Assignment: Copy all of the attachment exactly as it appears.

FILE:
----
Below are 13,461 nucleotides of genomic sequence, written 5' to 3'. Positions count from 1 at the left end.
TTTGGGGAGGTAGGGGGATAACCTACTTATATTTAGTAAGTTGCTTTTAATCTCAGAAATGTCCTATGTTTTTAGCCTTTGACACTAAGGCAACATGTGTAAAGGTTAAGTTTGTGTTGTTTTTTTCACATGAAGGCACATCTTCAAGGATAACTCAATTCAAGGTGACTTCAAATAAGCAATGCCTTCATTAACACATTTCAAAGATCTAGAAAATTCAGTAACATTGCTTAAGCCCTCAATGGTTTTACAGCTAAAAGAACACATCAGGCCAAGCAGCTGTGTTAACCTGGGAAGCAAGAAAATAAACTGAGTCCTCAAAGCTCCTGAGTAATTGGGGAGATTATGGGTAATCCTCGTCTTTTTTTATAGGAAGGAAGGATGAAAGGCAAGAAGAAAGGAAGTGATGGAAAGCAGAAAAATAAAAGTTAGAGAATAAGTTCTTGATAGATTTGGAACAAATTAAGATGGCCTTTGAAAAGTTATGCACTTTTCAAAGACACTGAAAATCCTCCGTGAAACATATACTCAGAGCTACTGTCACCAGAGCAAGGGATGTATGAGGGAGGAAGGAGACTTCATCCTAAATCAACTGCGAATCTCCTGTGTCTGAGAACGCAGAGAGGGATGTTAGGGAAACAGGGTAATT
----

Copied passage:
Below are 13,461 nucleotides of genomic sequence, written 5' to 3'. Positions count from 1 at the left end.
TTTGGGGAGGTAGGGGGATAACCTACTTATATTTAGTAAGTTGCTTTTAATCTCAGAAATGTCCTATGTTTTTAGCCTTTGACACTAAGGCAACATGTGTAAAGGTTAAGTTTGTGTTGTTTTTTTCACATGAAGGCACATCTTCAAGGATAACTCAATTCAAGGTGACTTCAAATAAGCAATGCCTTCATTAACACATTTCAAAGATCTAGAAAATTCAGTAACATTGCTTAAGCCCTCAATGGTTTTACAGCTAAAAGAACACATCAGGCCAAGCAGCTGTGTTAACCTGGGAAGCAAGAAAATAAACTGAGTCCTCAAAGCTCCTGAGTAATTGGGGAGATTATGGGTAATCCTCGTCTTTTTTTATAGGAAGGAAGGATGAAAGGCAAGAAGAAAGGAAGTGATGGAAAGCAGAAAAATAAAAGTTAGAGAATAAGTTCTTGATAGATTTGGAACAAATTAAGATGGCCTTTGAAAAGTTATGCACTTTTCAAAGACACTGAAAATCCTCCGTGAAACATATACTCAGAGCTACTGTCACCAGAGCAAGGGATGTATGAGGGAGGAAGGAGACTTCATCCTAAATCAACTGCGAATCTCCTGTGTCTGAGAACGCAGAGAGGGATGTTAGGGAAACAGGGTAATT